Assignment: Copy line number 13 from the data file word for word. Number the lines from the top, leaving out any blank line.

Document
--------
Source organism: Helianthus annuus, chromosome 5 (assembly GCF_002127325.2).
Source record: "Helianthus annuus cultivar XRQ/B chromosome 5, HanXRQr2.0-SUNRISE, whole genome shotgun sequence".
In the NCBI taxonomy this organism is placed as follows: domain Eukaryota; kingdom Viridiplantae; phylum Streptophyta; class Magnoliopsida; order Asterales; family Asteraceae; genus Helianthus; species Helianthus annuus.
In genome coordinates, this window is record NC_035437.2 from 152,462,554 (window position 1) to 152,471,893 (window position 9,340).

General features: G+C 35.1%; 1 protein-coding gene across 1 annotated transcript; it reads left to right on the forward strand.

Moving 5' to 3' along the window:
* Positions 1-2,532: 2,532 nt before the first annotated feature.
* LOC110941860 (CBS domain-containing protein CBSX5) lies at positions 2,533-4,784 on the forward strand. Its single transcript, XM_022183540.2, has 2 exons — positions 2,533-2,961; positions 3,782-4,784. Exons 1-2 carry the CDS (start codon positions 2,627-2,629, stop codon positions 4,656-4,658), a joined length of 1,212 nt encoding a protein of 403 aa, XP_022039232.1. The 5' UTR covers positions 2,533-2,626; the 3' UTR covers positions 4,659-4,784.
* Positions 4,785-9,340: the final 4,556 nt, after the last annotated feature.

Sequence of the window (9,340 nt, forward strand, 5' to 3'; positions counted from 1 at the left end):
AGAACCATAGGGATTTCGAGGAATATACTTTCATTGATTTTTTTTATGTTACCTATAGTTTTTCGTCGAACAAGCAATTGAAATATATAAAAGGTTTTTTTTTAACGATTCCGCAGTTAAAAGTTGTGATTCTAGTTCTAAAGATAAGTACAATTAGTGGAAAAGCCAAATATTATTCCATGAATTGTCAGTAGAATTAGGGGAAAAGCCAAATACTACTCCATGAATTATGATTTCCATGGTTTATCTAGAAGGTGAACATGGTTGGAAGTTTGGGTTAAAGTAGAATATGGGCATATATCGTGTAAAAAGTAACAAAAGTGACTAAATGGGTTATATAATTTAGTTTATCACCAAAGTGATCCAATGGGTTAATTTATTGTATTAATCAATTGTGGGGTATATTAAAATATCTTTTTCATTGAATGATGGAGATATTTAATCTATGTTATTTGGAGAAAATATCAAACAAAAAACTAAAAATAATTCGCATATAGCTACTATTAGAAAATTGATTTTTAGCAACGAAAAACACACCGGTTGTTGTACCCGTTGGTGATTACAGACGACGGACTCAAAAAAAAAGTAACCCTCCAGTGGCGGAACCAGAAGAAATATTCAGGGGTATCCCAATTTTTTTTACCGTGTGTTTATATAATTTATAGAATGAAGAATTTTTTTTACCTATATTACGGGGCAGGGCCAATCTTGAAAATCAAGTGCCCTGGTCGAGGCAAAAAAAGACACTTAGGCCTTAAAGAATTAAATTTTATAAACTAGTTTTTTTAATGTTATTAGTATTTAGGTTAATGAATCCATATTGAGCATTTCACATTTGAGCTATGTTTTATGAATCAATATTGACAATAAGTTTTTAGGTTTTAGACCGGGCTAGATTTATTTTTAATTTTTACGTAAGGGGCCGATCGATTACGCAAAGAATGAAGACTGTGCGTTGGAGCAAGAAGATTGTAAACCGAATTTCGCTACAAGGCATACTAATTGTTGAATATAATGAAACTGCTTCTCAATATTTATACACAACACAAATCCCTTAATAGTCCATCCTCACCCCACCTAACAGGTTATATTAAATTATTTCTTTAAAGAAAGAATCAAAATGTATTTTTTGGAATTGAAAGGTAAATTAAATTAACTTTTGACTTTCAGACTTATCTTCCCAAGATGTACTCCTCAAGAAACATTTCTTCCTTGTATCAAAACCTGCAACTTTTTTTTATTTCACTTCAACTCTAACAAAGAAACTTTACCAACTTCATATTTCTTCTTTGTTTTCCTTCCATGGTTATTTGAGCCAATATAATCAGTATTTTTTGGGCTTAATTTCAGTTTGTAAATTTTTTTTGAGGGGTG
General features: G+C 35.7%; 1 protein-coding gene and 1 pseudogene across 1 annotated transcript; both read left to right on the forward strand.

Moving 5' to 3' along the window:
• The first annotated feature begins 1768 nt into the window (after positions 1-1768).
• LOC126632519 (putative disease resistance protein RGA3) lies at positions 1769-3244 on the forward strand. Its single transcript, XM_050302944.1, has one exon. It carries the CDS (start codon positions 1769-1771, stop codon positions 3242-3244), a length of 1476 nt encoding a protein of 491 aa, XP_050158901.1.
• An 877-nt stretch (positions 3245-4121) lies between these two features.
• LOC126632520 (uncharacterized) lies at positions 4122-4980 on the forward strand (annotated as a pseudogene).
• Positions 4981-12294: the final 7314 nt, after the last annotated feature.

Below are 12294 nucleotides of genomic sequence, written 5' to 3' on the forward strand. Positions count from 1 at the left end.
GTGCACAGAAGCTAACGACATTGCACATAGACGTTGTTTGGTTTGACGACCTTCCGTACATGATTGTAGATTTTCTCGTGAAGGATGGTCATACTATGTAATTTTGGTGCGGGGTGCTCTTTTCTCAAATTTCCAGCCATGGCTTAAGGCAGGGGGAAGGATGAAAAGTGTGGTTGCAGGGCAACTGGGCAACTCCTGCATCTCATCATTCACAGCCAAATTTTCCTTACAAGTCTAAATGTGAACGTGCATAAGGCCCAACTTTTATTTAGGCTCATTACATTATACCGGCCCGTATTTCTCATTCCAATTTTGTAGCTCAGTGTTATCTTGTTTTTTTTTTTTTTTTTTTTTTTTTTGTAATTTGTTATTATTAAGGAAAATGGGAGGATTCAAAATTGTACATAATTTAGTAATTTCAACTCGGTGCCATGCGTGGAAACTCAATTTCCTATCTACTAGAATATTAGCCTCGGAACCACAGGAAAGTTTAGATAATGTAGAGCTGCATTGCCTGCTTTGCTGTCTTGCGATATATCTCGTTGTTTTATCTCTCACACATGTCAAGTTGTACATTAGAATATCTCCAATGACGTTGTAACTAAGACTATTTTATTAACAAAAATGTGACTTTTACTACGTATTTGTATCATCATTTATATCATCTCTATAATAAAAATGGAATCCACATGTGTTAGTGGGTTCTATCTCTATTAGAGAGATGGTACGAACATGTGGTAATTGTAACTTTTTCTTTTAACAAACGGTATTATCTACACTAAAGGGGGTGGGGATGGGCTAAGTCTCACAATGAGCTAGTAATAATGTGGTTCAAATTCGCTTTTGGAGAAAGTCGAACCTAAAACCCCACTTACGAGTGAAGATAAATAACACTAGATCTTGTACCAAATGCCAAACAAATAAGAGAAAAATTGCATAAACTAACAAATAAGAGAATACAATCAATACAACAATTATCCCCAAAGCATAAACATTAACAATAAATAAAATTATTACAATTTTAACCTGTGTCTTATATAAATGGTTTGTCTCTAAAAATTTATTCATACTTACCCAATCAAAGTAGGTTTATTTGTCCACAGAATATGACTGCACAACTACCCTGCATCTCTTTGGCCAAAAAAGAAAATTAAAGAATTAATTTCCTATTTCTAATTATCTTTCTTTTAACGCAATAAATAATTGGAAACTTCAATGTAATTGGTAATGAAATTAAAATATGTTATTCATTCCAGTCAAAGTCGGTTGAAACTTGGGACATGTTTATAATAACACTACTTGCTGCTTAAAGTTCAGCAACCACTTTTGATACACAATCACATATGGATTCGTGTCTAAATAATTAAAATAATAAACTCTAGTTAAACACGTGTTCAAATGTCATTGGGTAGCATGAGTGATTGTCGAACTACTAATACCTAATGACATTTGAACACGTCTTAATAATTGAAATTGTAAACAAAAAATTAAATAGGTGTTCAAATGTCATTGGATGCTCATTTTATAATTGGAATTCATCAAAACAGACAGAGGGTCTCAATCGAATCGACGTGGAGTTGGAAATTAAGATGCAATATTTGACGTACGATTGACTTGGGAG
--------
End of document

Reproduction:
Moving 5' to 3' along the window: